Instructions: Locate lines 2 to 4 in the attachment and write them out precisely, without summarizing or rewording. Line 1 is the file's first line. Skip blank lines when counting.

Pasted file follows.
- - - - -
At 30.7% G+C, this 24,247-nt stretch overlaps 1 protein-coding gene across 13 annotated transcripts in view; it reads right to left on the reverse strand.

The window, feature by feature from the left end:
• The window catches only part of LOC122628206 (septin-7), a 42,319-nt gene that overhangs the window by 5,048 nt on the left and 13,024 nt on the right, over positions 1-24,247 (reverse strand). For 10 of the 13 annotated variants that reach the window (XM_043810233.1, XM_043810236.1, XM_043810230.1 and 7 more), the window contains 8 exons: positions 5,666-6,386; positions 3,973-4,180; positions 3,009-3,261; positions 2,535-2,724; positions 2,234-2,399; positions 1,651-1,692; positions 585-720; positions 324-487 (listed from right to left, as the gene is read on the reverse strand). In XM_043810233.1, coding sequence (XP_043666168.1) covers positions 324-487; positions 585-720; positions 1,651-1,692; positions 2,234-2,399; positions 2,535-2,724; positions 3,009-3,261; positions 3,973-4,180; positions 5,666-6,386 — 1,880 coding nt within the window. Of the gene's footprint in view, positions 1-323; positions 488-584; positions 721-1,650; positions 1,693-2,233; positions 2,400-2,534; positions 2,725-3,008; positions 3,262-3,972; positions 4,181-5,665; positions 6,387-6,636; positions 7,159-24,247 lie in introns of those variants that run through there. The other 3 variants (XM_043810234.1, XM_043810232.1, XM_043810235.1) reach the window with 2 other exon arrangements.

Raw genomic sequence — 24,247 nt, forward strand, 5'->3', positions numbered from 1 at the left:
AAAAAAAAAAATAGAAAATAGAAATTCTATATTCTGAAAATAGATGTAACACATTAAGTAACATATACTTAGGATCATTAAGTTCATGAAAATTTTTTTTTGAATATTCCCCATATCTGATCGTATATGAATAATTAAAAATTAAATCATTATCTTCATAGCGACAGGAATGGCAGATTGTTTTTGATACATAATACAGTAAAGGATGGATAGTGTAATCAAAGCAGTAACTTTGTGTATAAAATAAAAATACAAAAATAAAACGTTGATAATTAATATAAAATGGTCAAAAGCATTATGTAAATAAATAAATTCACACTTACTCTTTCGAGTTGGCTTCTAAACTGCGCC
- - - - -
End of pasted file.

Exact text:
The window, feature by feature from the left end:
• The window catches only part of LOC122628206 (septin-7), a 42,319-nt gene that overhangs the window by 5,048 nt on the left and 13,024 nt on the right, over positions 1-24,247 (reverse strand). For 10 of the 13 annotated variants that reach the window (XM_043810233.1, XM_043810236.1, XM_043810230.1 and 7 more), the window contains 8 exons: positions 5,666-6,386; positions 3,973-4,180; positions 3,009-3,261; positions 2,535-2,724; positions 2,234-2,399; positions 1,651-1,692; positions 585-720; positions 324-487 (listed from right to left, as the gene is read on the reverse strand). In XM_043810233.1, coding sequence (XP_043666168.1) covers positions 324-487; positions 585-720; positions 1,651-1,692; positions 2,234-2,399; positions 2,535-2,724; positions 3,009-3,261; positions 3,973-4,180; positions 5,666-6,386 — 1,880 coding nt within the window. Of the gene's footprint in view, positions 1-323; positions 488-584; positions 721-1,650; positions 1,693-2,233; positions 2,400-2,534; positions 2,725-3,008; positions 3,262-3,972; positions 4,181-5,665; positions 6,387-6,636; positions 7,159-24,247 lie in introns of those variants that run through there. The other 3 variants (XM_043810234.1, XM_043810232.1, XM_043810235.1) reach the window with 2 other exon arrangements.

Raw genomic sequence — 24,247 nt, forward strand, 5'->3', positions numbered from 1 at the left: